GOP Leaders Have Little Appetite for DOMA Legislation

Elahe Izadi

The Supreme Court ruling on the Defense of Marriage Act doesn’t close the door on the gay-marriage debate, but Republican leaders are saying that the issue is one for the states and not for Congress.

House Speaker John Boehner, R-Ohio, said in a statement that he’s “disappointed in the ruling,” but he added that “a robust national debate over marriage will continue in the public square, and it is my hope that states will define marriage as the union between one man and one woman.”

Likewise, House Majority Leader Eric Cantor, R-Va., said, “I’m disappointed in this decision, and the marriage debate will continue in the states.”

It’s no surprise that the Republican leadership is looking to the states. GOP leaders maintained a low profile on the case, even as Democrats criticized them for authorizing some $3 million to defend the law through the Bipartisan Legal Advisory Group.

Public opinion has also been shifting in favor of gay marriage over the past decade. Even the Republican National Committee recommended that the GOP be more inclusive of gay voters.

“They do not want to be defined by it, and they know raising it to the national level would define them,” said senior Brookings fellow Jonathan Rauch. He called the debate “an increasingly divisive issue and a loser for Republicans.”

Yet there are still some in the party who favor stepping back into the arena. In a 5-4 ruling, the court struck down Section 3 of the act, which prevents same-sex couples from receiving federal benefits, and conservative lawmakers blasted the decision during a Capitol Hill press conference on Wednesday. Rep. Tim Huelskamp, R-Kan., said he will introduce a federal amendment to the Constitution this week to define marriage as the union of a man and a woman.

Huelskamp, known for bucking his party’s leadership, said he had “tremendous gratitude for the speaker of the House and Leader Cantor for their efforts to defend DOMA.” He doesn’t have cosponsors for his amendment. A similar amendment backed by President George W. Bush failed to garner enough votes in 2006.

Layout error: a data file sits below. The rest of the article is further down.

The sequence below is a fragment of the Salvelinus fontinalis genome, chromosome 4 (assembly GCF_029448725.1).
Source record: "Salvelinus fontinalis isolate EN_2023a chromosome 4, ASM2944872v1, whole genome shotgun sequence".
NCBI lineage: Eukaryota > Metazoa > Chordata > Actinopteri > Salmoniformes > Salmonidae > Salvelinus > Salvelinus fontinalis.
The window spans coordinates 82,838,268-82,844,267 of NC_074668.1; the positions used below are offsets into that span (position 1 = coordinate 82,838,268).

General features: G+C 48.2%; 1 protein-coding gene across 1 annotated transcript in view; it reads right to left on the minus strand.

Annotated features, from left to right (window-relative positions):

But Huelskamp nonetheless argued that the measure should still draw Republican support. “It’s a steep hill to climb, but it’s one that leadership should be willing to go on,” he said. “Many of them supported it a few years ago, and many of them are still here.”

Rep. Charlie Dent, R-Pa., a moderate who discouraged the House leadership from bringing an abortion bill to the floor for a vote this month, said his initial inclination is to turn away from such efforts.

“The issue is the economy and jobs right now,” he said. “I would be hesitant to engage in any legislation right now.”

Democrats, too, have changed tacks on the issue over the years. Congress passed DOMA in 1996, and it was signed into law by President Clinton. The Obama administration later instructed the Justice Department to stop defending the law.

In the Senate, Wednesday’s Court ruling resolved a potentially prickly issue for Democrats. Sen. Patrick Leahy, D-Vt., said that in light of the ruling, he won’t seek a floor vote on his amendment to the immigration bill dealing with same-sex couples.

“With the Supreme Court’s decision today, it appears that the antidiscrimination principle that I have long advocated will apply to our immigration laws, and bi-national couples and their families can now be united under the law,” Leahy said in a statement.

Of course, many questions on the issue still remain unanswered. Additional legislation could be required to resolve issues surrounding employee benefits, which would be a tall order in the House. Todd Solomon, a benefits expert at McDermott Will & Emery, said that “a lot of it could be done at the agency level.”

Also, it’s still unclear what happens to couples who are married in a state that recognizes same-sex marriage but then move to one that doesn’t.

To that end, Sen. Dianne Feinstein, D-Calif., and Rep. Jerrold Nadler, D-N.Y., on Wednesday reintroduced the Respect for Marriage Act, which would overturn the Defense of Marriage Act in its entirety.

Such a vote—particularly in the Senate, where a number of lawmakers have come out in favor of gay marriage in recent months—could provide legislators an opportunity to go on the record with their positions.